by
Alex Carnevale

11-02

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28

Prospectus Today: A-Rodemption?
by
Joe Sheehan

06-22

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15

Struggling Superstar
by
Baseball Prospectus

02-23

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0

The Week In Quotes: February 16-22
by
Alex Carnevale

02-23

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43

Lies, Damned Lies: Chasing Bonds
by
Nate Silver

02-16

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9

The Week In Quotes: February 9-15
by
Alex Carnevale

02-09

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139

Prospectus Today: Stupid Media Tricks
by
Joe Sheehan

04-03

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0

Preseason Predictions
by
Baseball Prospectus

09-21

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4

Lies, Damned Lies: The Best Player in Baseball, Part Two
by
Nate Silver

04-24

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0

Prospectus Today: A-Rod 200?
by
Joe Sheehan

04-01

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0

Preseason Predictions
by
Baseball Prospectus

08-23

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0

Prospectus Game of the Week: New York Yankees @ Boston Red Sox, 8/20/06
by
Derek Jacques

05-30

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Prospectus Game of the Week: New York Yankees @ Detroit Tigers, 5/29/2006
by
Derek Jacques

03-30

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0

Preseason Predictions
by
Baseball Prospectus

03-31

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0

Preseason Predictions
by
Baseball Prospectus

07-14

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0

Mid-Season Baseball Awards
by
Ryan Wilkins

04-06

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0

Preseason Predictions
by
Baseball Prospectus

02-17

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0

Breaking Balls: The Price of Diplomacy
by
Derek Zumsteg

12-19

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0

The A-Rod Negotiations
by
Doug Pappas

12-18

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0

Prospectus Today: The A-Rod Mess
by
Joe Sheehan

10-28

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0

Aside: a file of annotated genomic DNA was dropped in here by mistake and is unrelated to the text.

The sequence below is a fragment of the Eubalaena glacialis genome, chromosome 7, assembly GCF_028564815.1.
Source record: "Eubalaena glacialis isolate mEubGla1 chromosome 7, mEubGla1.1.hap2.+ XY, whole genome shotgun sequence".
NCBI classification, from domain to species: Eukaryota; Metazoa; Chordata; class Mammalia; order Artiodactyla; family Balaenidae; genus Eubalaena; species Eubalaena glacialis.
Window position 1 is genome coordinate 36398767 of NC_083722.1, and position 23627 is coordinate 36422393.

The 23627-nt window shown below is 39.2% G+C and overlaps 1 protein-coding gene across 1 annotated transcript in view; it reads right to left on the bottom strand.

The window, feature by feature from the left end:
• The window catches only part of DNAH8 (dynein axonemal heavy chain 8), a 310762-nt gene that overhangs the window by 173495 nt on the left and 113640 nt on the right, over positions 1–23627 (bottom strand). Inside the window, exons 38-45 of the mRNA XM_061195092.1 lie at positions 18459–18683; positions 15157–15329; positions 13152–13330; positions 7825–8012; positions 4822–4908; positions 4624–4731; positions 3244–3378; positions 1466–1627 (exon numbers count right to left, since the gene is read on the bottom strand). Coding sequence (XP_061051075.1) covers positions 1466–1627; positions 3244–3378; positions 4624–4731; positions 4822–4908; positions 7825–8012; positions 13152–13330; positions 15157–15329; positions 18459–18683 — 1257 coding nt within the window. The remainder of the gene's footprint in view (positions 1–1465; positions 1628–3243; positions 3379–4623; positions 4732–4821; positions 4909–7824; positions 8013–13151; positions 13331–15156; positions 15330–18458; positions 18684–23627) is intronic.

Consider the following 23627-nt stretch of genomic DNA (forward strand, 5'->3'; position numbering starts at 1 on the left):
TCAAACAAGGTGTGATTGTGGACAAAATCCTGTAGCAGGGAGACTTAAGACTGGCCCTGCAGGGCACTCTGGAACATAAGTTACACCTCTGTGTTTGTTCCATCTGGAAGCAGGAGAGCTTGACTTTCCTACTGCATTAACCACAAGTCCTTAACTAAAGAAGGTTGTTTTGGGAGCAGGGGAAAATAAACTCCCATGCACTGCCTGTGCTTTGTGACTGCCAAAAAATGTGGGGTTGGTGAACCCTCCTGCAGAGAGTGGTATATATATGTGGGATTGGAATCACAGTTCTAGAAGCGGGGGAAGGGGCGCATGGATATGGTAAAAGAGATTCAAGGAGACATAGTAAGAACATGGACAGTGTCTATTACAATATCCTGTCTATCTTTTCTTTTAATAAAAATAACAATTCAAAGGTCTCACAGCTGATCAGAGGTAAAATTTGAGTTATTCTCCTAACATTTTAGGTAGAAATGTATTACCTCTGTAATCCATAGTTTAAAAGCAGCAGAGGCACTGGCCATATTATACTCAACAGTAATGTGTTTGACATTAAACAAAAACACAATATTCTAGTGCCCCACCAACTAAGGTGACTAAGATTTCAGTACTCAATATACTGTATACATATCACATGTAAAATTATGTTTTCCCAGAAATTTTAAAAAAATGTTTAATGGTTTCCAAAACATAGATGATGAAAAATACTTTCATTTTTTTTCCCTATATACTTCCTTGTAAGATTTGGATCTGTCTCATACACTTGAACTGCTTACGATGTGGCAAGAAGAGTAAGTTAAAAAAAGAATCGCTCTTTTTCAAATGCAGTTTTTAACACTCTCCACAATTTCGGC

Internet Baseball Awards
by
Ryan Wilkins

08-01

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0

Breaking Balls: Don't Take a Slice of My Pie
by
Derek Zumsteg

03-07

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0

Prospectus Today: Roto Madness
by
Joe Sheehan

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Ben and Sam discuss Game Three of the Yankees-Orioles ALDS, the decision to pinch-hit for Alex Rodriguez, and A-Rod's future in New York, then talk about why the Stephen Strasburg debate won't go away.

Ben and Sam discuss Game Three of the Yankees-Orioles ALDS, the decision to pinch-hit for Alex Rodriguez, and A-Rod's future in New York, then talk about why the Stephen Strasburg debate won't go away.

Episode 60: "Ibanez Pinch-Hits for A-Rod/The Strasburg Debate That Won't Die"

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October 11, 2012 10:50 am

Playoff Prospectus: ALDS Game Three Recap: Yankees 3, Orioles 2

12

Ben Lindbergh

In the defining move of his career, Joe Girardi went with his gut. It worked.

The questions addressed to Joe Girardi in his pre-game press conference looked a lot like the ones he fielded several hours later, after the Yankees had come from behind to beat Baltimore 3-2 in 12 innings and take a 2-1 series lead. Both times, the emphasis was on Alex Rodriguez, with a bit of Raul Ibanez. Girardi’s responses about A-Rod earlier in the day weren’t very revealing. But by the time the second presser started, the questions almost didn’t have to be asked. Girardi’s in-game actions had already supplied the answers.

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September 27, 2012 3:42 pm

Overthinking It: The Injuries That Decided Divisions

9

Ben Lindbergh

Health can play a big part in which teams win and which go home. In the AL East and AL Central, lost WARP can help explain the standings.